At 10.10am on the morning of 28th June 1914 on the way to the Sarjevo Town Hall from the station, would-be assassin Nedeljko Čabrinović hurls a bomb at the car carrying the 51 year old Archduke Franz Ferdinand, the heir presumptive to the Austro-Hungarian Empire. The bomb bounces of the open hood and blews up under the vehicle behind.
Less than an hour later, and back in his open top chauffeur-driven tourer, the Archduke wants a change to the planned itinerary to visit the injured from the bomb explosion.
The owner of the car, Count Harrack gets up on the running board by the Archduke as it sets off down the Quay D’Appel by the River Miljaka. The chauffeur turns into Franz Josef Street as per the original itinerary but is advised by his front seat passenger Count Potoirek to stop the car and reverse back onto the Quay. It is 10.55am. 19 year old Gavrilo Princip, one of the armed assassins on the route that morning, sees his opportunity, pulls out a pistol, steps forward, aims and shoots. The first shot hits Archduke Franz Ferdinand’s in the neck lacerating the jugular while the second hits his wife the Duchess, Sofia of Hohenberg in the abdomen. The car stops. Men grab the assailant. Heading off again, this time to the safety of the Governor’s House, Franz Ferdinand’s mouth falls open and blood squirts onto Harrack’s right cheek.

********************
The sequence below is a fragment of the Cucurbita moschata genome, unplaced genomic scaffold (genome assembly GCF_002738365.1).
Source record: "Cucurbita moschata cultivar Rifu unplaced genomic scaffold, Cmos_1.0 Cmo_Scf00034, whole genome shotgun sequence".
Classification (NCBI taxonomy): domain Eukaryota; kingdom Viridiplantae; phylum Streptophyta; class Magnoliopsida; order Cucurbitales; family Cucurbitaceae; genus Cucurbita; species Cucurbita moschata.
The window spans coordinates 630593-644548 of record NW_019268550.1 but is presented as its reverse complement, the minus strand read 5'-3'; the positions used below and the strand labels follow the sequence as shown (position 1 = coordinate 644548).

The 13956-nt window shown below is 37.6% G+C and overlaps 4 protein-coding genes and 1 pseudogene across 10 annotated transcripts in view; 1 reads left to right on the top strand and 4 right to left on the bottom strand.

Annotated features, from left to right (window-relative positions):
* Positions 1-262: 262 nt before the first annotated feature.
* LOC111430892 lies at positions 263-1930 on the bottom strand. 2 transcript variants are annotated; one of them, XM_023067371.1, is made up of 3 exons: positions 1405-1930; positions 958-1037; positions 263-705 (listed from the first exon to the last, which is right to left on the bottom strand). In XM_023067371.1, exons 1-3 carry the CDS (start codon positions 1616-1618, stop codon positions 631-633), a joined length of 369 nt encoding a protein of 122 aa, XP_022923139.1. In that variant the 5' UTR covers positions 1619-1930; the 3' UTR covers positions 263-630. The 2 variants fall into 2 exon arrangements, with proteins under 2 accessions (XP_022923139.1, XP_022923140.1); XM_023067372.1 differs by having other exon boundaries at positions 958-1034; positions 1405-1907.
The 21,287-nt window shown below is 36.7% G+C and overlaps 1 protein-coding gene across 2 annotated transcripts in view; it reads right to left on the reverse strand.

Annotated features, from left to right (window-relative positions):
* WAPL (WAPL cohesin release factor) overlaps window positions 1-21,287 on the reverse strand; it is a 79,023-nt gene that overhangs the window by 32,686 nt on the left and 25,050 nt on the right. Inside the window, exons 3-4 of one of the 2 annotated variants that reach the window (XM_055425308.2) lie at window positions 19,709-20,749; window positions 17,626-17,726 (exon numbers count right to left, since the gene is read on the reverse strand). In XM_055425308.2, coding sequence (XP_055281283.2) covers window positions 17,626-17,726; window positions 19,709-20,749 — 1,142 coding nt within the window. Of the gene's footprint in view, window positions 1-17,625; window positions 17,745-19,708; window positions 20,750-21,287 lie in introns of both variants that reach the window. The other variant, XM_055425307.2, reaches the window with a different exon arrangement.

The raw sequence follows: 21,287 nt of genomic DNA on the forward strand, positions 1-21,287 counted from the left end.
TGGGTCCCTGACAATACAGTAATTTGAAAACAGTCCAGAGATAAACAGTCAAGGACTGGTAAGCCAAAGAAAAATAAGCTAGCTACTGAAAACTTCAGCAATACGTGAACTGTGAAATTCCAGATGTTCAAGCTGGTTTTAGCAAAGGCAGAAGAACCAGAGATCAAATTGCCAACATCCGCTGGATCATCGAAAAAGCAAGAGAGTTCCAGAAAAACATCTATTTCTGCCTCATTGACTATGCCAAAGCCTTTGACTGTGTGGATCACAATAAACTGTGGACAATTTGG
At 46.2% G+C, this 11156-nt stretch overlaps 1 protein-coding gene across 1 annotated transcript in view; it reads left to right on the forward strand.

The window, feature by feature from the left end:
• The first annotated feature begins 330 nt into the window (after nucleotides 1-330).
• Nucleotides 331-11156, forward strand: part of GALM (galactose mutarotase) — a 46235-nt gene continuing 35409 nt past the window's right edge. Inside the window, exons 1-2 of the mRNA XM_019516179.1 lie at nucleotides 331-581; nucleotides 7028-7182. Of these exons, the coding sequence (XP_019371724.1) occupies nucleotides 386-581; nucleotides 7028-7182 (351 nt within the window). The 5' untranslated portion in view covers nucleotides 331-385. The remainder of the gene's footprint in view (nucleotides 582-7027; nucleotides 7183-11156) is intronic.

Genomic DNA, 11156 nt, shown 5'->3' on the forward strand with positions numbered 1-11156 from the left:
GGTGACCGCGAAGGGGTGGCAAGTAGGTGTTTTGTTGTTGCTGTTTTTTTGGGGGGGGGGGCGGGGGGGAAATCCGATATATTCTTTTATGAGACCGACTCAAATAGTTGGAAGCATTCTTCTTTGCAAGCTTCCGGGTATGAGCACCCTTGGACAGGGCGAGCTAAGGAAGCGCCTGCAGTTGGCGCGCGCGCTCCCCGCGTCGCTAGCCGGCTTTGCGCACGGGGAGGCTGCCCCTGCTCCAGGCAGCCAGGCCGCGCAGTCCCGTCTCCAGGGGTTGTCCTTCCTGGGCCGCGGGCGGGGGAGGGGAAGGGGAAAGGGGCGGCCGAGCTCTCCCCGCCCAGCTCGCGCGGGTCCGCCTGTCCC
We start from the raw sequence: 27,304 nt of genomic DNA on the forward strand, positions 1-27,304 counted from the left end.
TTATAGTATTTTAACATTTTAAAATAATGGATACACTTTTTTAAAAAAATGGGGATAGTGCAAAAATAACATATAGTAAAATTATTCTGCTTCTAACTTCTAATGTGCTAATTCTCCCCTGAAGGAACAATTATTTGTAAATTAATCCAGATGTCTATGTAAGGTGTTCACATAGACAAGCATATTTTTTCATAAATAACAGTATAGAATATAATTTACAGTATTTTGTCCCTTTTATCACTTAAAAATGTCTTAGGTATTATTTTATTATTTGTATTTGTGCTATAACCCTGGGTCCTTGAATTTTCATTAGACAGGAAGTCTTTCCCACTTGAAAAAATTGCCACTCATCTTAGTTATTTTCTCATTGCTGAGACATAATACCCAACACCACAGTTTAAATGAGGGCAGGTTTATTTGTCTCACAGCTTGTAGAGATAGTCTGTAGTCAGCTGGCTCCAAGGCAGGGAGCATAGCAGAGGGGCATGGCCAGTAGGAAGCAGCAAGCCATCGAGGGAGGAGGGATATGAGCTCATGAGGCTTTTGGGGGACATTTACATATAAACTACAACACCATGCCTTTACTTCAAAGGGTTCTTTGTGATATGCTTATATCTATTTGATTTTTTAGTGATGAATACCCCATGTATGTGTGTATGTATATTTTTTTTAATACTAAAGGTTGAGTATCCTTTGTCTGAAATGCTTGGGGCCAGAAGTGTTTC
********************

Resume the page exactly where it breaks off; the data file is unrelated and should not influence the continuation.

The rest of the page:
Sofia asks ‘Was ist mist dir passiert?’
As Franz Ferdinand turns his head it topples forward. Franz sees that Sofia too has been hit and begs her to stay alive for the sake of their children.
‘Sofia, Für unsere Kinder sterben nicht’.
Sofia dies before they reach the Governor’s house while Franz Ferdinand dies ten minutes later.
- Joe Sacco on five great books about the First World War (telegraph.co.uk)
- Today in History (bokertov.typepad.com)